Students weigh in on the impact of boycotting companies whose views contradict theirs through their political donations
Written by Mitali Shukla
A viral tweet from California college student Zuriel Sanders on Aug. 8 listed a variety of fast-food chains that he claimed are supporting President Donald Trump’s 2020 nomination. Since the original post in August, fast food chains like Chick-fil-A and In-N-Out have been respectively spotlighted for their contributions to anti-LGBTQIA+ organizations and California’s Grand Old Party (GOP).
“There’s a lot of pressure around being ethical consumers these days and it’s on us to know,” said Crystal Murphy, a Chapman political science professor. “I do work with my students and encourage us to be ethical consumers to the extent that we’re able. It is a challenge to mount that level of competition that individual consumers simply never can.”
Trump supporters make up one such example of consumers making their political consumption known. On-campus options such as Starbucks have been boycotted by Trump supporters after the company’s former CEO Howard Schultz announced that he had plans to hire 10,000 refugees over the span of five years from 2017 to 2022. The Panther reached out to Chapman Republicans for comments, but did not receive an immediate response.
“If Starbucks had said, ‘Well, we don’t want to hire refugees,’ then it would have been fair for Democrats or liberal-leaning people to not want to shop there,” said Max Lopez, the president of Chapman Democrats. “Giving people employment who are new to this country and helping them find stability is what would prevent them from turning to crime in order to survive, which fulfills those stereotypes of refugees.”
Jake Bishop, a senior political science and sociology double major, said consumers have the purchasing power to influence the political landscape – but it takes more than just one person. He used the push for fast food restaurants to make vegan options more readily available as an example.
“You might be one person picking up a vegan meat option at a store, but if other people do that, it signals to the store that more people want that type of option, which will change the way that they distribute their food,” he said.
Although individual consumers are not able to influence the political landscape, Bishop said that if enough people were to boycott companies who contribute to organizations that have a detrimental effect on minority groups, organizations may feel the economic pressure to change their ways. When asked if business and politics frequently overlap, Bishop explained that people and lobbyists with enough money and influence on legislation have the power to impact politics for the greater good. He went on to say that for those who are affluent enough to make donations, their money is an extension of their voice and ultimate motives.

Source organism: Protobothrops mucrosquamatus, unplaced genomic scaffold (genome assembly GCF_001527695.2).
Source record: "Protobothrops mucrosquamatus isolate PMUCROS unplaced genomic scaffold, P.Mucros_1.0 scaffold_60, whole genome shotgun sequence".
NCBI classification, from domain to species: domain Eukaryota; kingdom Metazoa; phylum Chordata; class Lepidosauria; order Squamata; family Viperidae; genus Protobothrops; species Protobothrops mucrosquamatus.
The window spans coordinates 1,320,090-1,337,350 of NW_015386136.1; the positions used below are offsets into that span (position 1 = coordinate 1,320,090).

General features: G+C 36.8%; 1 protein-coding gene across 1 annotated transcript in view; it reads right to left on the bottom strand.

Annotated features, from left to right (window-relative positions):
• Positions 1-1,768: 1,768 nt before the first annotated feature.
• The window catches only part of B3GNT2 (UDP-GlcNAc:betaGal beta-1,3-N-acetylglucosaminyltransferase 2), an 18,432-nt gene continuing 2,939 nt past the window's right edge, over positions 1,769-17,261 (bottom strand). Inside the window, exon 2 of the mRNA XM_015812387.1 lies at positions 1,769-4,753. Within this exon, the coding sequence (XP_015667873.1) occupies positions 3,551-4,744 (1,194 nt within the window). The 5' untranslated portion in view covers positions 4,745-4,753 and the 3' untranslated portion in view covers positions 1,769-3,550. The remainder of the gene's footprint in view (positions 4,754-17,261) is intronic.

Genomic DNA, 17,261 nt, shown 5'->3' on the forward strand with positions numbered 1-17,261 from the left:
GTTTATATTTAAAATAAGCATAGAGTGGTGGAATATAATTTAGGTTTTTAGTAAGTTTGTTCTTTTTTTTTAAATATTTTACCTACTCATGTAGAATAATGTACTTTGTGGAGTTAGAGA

“We see it all the time with pharmaceutical companies lobbying for keeping their patents,” Bishop said. “We see it when oil companies lobby against certain environmental restrictions that would possibly hurt their profits, but be so much better for the planet.”
Lopez said that socio-economic factors should also be taken into account when boycotting certain companies or industries; affluence plays a role in whether people are financially able to take part in a movement. While some Chapman students may be able to afford to boycott some companies, it doesn’t justify public shaming, according to Lopez.
“It is a sign of privilege to be able to choose a possibly more expensive item,” he said. “We should target the Chapman community to make these changes as opposed to other communities who might not have the means (to boycott).”
Murphy recalled boycotts she witnessed as a Southern California resident and their effect on local political attitudes. Boycotts of companies and services apply economic pressure to encourage internal organizational change, Murphy said.
“I grew up in Santa Ana and I remember even as a child then that there were Evangelicals boycotting Disney because they had a Gay Pride Day,” she said. “I’m witnessing it now with the gym Equinox and people are boycotting it.” Shannon Coulter, the founder of the Grab Your Wallet movement, added Equinox to her list of corporations that have aided Trump’s campaign.
The Grab Your Wallet movement highlights companies whose powerful employees have donated large sums to Trump and encourages Americans to boycott said companies. Some of those include Equinox Fitness, L.L. Bean and Royal Dutch Shell (Shell Oil).
“The CEO of In-N-Out is quite wealthy and they believe in a certain standard of heteronormativity based on their religious beliefs,” said Angela Kim, a junior communication major. “They’re using that money to reinforce who has power.” Kim explained how individual consumers have power, but it is difficult to commit to ethical consumption.
“I used to be consciously aware and monitor where I would shop and where I would refrain from shopping,” Kim said. “Over time it gets really exhausting limiting myself.”
While research shows that average, individual consumers do not have enough purchasing power on their own to influence the political landscape, every purchase made is political, Murphy said.
“Everything we do is political,” Murphy said. “On some level, I do think that there is a duty for us as consumers to be attentive and responsible. On the other hand, information is really difficult for consumers to find – on purpose.”